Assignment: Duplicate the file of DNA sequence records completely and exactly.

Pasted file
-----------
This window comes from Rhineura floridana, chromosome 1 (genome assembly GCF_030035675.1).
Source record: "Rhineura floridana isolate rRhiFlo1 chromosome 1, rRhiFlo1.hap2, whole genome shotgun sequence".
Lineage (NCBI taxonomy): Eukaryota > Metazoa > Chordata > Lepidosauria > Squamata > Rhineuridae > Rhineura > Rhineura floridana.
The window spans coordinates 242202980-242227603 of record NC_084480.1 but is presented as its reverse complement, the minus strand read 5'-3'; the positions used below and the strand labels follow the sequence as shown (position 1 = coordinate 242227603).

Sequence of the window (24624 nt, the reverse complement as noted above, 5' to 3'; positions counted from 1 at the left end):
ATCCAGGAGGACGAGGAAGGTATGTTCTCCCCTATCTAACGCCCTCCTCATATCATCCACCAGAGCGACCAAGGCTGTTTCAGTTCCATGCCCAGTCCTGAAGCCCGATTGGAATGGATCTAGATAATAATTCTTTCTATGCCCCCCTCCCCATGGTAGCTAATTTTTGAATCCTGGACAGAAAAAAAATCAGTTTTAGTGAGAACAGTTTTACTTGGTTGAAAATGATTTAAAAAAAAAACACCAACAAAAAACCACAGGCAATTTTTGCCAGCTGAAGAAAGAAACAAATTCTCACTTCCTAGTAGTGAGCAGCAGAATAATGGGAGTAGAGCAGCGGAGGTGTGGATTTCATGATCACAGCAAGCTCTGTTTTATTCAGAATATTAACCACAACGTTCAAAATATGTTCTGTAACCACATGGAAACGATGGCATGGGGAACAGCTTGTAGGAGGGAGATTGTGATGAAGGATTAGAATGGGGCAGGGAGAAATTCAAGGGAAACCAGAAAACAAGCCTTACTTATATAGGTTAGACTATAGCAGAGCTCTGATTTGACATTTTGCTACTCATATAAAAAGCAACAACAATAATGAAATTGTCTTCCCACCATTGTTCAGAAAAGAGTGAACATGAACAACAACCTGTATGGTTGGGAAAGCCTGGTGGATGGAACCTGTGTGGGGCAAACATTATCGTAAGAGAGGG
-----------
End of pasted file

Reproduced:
This window comes from Rhineura floridana, chromosome 1 (genome assembly GCF_030035675.1).
Source record: "Rhineura floridana isolate rRhiFlo1 chromosome 1, rRhiFlo1.hap2, whole genome shotgun sequence".
Lineage (NCBI taxonomy): Eukaryota > Metazoa > Chordata > Lepidosauria > Squamata > Rhineuridae > Rhineura > Rhineura floridana.
The window spans coordinates 242202980-242227603 of record NC_084480.1 but is presented as its reverse complement, the minus strand read 5'-3'; the positions used below and the strand labels follow the sequence as shown (position 1 = coordinate 242227603).

Sequence of the window (24624 nt, the reverse complement as noted above, 5' to 3'; positions counted from 1 at the left end):
ATCCAGGAGGACGAGGAAGGTATGTTCTCCCCTATCTAACGCCCTCCTCATATCATCCACCAGAGCGACCAAGGCTGTTTCAGTTCCATGCCCAGTCCTGAAGCCCGATTGGAATGGATCTAGATAATAATTCTTTCTATGCCCCCCTCCCCATGGTAGCTAATTTTTGAATCCTGGACAGAAAAAAAATCAGTTTTAGTGAGAACAGTTTTACTTGGTTGAAAATGATTTAAAAAAAAAACACCAACAAAAAACCACAGGCAATTTTTGCCAGCTGAAGAAAGAAACAAATTCTCACTTCCTAGTAGTGAGCAGCAGAATAATGGGAGTAGAGCAGCGGAGGTGTGGATTTCATGATCACAGCAAGCTCTGTTTTATTCAGAATATTAACCACAACGTTCAAAATATGTTCTGTAACCACATGGAAACGATGGCATGGGGAACAGCTTGTAGGAGGGAGATTGTGATGAAGGATTAGAATGGGGCAGGGAGAAATTCAAGGGAAACCAGAAAACAAGCCTTACTTATATAGGTTAGACTATAGCAGAGCTCTGATTTGACATTTTGCTACTCATATAAAAAGCAACAACAATAATGAAATTGTCTTCCCACCATTGTTCAGAAAAGAGTGAACATGAACAACAACCTGTATGGTTGGGAAAGCCTGGTGGATGGAACCTGTGTGGGGCAAACATTATCGTAAGAGAGGG